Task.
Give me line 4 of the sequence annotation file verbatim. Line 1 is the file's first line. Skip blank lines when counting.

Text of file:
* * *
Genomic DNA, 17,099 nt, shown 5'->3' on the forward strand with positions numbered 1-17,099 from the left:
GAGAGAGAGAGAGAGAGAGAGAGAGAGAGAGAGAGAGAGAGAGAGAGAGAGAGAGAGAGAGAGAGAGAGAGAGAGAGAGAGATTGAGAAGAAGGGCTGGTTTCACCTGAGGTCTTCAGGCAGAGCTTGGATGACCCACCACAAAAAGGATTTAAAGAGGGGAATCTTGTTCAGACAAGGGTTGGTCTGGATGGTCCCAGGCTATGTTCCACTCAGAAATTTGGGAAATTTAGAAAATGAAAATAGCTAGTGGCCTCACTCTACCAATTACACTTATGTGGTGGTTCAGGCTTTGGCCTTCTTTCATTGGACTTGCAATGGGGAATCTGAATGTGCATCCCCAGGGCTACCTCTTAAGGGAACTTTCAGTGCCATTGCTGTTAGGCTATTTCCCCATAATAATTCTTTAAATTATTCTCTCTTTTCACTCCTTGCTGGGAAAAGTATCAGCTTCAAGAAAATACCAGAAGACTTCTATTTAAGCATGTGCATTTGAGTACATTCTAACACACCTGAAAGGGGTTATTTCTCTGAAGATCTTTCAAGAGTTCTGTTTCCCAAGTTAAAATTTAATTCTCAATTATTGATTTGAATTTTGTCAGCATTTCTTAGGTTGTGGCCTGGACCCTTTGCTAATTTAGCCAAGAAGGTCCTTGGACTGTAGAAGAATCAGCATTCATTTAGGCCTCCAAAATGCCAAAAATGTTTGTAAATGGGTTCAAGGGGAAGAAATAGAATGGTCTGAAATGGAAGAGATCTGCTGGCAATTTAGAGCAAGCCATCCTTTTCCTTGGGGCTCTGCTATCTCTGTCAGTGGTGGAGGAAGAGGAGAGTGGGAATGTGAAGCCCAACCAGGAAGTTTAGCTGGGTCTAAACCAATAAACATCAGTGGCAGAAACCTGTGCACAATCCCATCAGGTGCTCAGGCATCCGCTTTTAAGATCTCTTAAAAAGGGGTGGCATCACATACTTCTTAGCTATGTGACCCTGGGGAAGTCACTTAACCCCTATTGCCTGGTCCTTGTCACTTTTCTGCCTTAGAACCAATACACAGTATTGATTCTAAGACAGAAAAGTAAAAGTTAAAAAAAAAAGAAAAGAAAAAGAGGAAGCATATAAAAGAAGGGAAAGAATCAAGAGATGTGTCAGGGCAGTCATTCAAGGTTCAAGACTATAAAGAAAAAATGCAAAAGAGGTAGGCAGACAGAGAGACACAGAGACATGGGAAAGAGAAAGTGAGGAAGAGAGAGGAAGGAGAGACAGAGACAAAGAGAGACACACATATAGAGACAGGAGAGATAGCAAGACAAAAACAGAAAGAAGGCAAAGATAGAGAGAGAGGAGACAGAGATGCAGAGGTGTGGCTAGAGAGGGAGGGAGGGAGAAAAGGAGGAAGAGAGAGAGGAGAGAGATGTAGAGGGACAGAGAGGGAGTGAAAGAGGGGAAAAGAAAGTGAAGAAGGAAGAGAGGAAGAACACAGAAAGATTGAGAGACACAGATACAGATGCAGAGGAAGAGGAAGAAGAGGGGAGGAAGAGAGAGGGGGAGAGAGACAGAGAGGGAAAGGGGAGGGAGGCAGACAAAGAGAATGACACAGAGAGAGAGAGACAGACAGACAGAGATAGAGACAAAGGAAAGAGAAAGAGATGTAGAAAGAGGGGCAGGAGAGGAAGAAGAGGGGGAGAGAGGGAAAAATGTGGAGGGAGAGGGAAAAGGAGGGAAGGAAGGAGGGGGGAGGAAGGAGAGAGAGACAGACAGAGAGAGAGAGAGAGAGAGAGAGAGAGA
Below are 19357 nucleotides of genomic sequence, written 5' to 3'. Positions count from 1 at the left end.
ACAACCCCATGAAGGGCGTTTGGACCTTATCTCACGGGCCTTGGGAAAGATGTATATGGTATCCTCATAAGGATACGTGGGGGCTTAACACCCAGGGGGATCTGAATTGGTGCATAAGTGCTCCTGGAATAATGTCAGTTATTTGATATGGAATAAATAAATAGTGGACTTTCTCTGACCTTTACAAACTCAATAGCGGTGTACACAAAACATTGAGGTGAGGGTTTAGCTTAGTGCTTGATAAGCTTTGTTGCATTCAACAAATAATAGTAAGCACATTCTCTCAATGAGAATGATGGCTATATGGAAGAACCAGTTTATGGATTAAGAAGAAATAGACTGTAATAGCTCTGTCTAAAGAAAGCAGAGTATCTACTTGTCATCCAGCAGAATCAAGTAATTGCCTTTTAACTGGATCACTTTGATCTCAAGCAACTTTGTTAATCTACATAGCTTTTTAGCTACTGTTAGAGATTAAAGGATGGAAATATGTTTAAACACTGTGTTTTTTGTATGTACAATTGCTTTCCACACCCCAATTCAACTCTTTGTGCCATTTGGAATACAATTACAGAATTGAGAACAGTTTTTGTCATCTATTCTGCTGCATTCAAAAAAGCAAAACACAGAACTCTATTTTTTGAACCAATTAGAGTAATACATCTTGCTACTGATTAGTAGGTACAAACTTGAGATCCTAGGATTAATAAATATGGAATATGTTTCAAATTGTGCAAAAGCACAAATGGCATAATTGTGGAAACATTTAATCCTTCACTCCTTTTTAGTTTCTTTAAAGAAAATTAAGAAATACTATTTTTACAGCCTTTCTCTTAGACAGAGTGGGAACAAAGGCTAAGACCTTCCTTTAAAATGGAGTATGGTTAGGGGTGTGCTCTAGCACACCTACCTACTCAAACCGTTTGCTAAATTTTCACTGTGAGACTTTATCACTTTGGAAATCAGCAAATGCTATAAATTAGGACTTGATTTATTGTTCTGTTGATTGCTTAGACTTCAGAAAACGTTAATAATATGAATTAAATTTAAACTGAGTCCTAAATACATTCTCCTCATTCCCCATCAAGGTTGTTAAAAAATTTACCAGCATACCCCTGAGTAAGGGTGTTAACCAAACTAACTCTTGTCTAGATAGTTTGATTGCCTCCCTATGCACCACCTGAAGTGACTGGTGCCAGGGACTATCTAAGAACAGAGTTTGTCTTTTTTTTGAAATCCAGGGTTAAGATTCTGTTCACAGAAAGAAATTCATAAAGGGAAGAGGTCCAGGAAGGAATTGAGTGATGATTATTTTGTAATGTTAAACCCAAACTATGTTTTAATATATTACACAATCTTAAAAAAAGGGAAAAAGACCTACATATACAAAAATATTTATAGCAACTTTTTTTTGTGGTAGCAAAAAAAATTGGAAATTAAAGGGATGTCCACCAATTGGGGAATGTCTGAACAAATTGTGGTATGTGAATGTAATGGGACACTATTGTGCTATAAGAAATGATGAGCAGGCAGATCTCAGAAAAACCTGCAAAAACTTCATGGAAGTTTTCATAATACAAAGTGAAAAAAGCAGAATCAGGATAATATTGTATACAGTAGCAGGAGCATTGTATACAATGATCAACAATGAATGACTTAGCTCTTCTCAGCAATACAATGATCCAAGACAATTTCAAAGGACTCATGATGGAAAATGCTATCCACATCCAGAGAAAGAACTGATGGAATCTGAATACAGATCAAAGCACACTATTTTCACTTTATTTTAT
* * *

ACAACCCCATGAAGGGCGTTTGGACCTTATCTCACGGGCCTTGGGAAAGATGTATATGGTATCCTCATAAGGATACGTGGGGGCTTAACACCCAGGGGGATCTGAATTGGTGCATAAGTGCTCCTGGAATAATGTCAGTTATTTGATATGGAATAAATAAATAGTGGACTTTCTCTGACCTTTACAAACTCAATAGCGGTGTACACAAAACATTGAGGTGAGGGTTTAGCTTAGTGCTTGATAAGCTTTGTTGCATTCAACAAATAATAGTAAGCACATTCTCTCAATGAGAATGATGGCTATATGGAAGAACCAGTTTATGGATTAAGAAGAAATAGACTGTAATAGCTCTGTCTAAAGAAAGCAGAGTATCTACTTGTCATCCAGCAGAATCAAGTAATTGCCTTTTAACTGGATCACTTTGATCTCAAGCAACTTTGTTAATCTACATAGCTTTTTAGCTACTGTTAGAGATTAAAGGATGGAAATATGTTTAAACACTGTGTTTTTTGTATGTACAATTGCTTTCCACACCCCAATTCAACTCTTTGTGCCATTTGGAATACAATTACAGAATTGAGAACAGTTTTTGTCATCTATTCTGCTGCATTCAAAAAAGCAAAACACAGAACTCTATTTTTTGAACCAATTAGAGTAATACATCTTGCTACTGATTAGTAGGTACAAACTTGAGATCCTAGGATTAATAAATATGGAATATGTTTCAAATTGTGCAAAAGCACAAATGGCATAATTGTGGAAACATTTAATCCTTCACTCCTTTTTAGTTTCTTTAAAGAAAATTAAGAAATACTATTTTTACAGCCTTTCTCTTAGACAGAGTGGGAACAAAGGCTAAGACCTTCCTTTAAAATGGAGTATGGTTAGGGGTGTGCTCTAGCACACCTACCTACTCAAACCGTTTGCTAAATTTTCACTGTGAGACTTTATCACTTTGGAAATCAGCAAATGCTATAAATTAGGACTTGATTTATTGTTCTGTTGATTGCTTAGACTTCAGAAAACGTTAATAATATGAATTAAATTTAAACTGAGTCCTAAATACATTCTCCTCATTCCCCATCAAGGTTGTTAAAAAATTTACCAGCATACCCCTGAGTAAGGGTGTTAACCAAACTAACTCTTGTCTAGATAGTTTGATTGCCTCCCTATGCACCACCTGAAGTGACTGGTGCCAGGGACTATCTAAGAACAGAGTTTGTCTTTTTTTTGAAATCCAGGGTTAAGATTCTGTTCACAGAAAGAAATTCATAAAGGGAAGAGGTCCAGGAAGGAATTGAGTGATGATTATTTTGTAATGTTAAACCCAAACTATGTTTTAATATATTACACAATCTTAAAAAAAGGGAAAAAGACCTACATATACAAAAATATTTATAGCAACTTTTTTTTGTGGTAGCAAAAAAAATTGGAAATTAAAGGGATGTCCACCAATTGGGGAATGTCTGAACAAATTGTGGTATGTGAATGTAATGGGACACTATTGTGCTATAAGAAATGATGAGCAGGCAGATCTCAGAAAAACCTGCAAAAACTTCATGGAAGTTTTCATAATACAAAGTGAAAAAAGCAGAATCAGGATAATATTGTATACAGTAGCAGGAGCATTGTATACAATGATCAACAATGAATGACTTAGCTCTTCTCAGCAATACAATGATCCAAGACAATTTCAAAGGACTCATGATGGAAAATGCTATCCACATCCAGAGAAAGAACTGATGGAATCTGAATACAGATCAAAGCACACTATTTTCACTTTATTTTAT